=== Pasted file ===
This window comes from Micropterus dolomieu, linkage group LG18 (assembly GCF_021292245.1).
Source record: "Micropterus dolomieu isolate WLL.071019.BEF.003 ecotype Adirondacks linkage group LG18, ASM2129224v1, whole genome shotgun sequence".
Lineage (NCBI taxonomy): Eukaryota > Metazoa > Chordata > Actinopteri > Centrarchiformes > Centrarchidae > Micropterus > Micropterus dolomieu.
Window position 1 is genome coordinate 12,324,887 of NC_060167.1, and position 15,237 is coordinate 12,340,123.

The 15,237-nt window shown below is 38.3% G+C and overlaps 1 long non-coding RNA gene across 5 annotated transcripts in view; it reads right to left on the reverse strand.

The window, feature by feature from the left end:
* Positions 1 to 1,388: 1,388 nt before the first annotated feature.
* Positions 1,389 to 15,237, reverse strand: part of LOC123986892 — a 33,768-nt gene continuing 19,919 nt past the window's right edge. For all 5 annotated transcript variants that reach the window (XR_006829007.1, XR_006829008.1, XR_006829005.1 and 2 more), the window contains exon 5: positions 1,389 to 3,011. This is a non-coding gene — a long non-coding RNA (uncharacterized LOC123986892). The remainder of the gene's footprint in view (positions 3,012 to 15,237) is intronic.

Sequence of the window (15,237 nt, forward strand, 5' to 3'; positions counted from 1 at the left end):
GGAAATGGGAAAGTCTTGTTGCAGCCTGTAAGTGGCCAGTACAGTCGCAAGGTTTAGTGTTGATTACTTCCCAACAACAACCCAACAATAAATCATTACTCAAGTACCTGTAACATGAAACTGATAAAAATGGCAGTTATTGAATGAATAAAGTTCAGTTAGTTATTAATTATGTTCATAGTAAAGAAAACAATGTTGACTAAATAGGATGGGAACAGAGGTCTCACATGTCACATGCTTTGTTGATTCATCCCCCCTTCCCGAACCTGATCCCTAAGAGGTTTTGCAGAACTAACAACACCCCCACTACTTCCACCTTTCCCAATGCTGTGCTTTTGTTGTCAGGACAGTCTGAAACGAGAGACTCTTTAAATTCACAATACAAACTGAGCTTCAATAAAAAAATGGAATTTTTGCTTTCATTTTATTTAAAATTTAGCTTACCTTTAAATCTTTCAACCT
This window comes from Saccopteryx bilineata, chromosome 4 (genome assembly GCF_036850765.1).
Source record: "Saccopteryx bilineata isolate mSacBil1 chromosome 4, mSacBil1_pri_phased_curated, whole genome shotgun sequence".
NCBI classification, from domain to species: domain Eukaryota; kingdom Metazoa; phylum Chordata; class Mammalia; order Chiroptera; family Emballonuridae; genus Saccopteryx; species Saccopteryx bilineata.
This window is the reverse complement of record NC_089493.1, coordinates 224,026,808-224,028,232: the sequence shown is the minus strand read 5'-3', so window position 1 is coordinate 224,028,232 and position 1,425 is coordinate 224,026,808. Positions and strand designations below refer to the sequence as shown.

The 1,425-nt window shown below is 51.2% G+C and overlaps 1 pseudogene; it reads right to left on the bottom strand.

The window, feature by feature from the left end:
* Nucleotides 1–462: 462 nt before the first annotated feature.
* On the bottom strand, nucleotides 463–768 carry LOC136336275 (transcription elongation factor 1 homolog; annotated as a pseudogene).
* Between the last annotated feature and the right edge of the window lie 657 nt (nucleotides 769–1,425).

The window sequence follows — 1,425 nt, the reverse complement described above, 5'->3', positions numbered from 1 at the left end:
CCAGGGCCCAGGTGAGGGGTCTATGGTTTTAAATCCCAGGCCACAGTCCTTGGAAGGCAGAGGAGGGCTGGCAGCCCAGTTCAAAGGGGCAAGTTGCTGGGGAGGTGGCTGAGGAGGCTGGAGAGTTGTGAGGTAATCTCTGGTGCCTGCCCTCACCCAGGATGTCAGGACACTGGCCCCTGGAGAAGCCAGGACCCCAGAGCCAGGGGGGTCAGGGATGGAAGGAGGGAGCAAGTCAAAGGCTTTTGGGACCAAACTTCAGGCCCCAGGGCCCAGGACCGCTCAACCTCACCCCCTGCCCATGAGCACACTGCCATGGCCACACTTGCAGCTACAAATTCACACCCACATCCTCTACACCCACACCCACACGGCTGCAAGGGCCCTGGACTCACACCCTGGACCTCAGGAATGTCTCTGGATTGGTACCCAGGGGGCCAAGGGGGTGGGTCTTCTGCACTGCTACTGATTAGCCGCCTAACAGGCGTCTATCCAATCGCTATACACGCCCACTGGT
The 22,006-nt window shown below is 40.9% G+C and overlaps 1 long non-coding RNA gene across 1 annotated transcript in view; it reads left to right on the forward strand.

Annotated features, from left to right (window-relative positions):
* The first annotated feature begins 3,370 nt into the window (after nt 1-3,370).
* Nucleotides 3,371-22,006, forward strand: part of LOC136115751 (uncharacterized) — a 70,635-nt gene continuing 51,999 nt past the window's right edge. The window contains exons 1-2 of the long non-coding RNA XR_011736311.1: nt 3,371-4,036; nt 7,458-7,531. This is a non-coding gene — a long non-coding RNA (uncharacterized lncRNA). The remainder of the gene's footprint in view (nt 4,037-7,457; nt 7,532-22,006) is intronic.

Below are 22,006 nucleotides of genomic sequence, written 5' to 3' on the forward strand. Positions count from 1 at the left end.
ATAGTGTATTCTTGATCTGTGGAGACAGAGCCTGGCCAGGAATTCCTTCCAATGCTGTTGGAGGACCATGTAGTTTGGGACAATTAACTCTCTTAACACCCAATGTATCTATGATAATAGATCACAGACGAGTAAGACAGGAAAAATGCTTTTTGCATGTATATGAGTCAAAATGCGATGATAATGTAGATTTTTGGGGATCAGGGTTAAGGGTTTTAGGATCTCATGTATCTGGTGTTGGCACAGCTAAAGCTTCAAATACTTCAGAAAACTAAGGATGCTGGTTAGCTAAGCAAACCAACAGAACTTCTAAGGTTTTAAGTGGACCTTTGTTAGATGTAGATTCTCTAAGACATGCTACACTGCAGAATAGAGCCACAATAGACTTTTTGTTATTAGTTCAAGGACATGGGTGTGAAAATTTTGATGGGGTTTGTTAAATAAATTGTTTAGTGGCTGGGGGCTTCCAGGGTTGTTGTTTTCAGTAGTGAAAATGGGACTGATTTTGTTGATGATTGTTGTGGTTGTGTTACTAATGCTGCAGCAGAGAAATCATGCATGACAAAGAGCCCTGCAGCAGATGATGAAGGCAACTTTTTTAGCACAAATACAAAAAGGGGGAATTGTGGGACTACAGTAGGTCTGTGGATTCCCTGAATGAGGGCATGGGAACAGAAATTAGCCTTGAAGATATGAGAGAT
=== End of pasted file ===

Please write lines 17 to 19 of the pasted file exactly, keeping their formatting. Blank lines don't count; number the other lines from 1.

* Nucleotides 1–462: 462 nt before the first annotated feature.
* On the bottom strand, nucleotides 463–768 carry LOC136336275 (transcription elongation factor 1 homolog; annotated as a pseudogene).
* Between the last annotated feature and the right edge of the window lie 657 nt (nucleotides 769–1,425).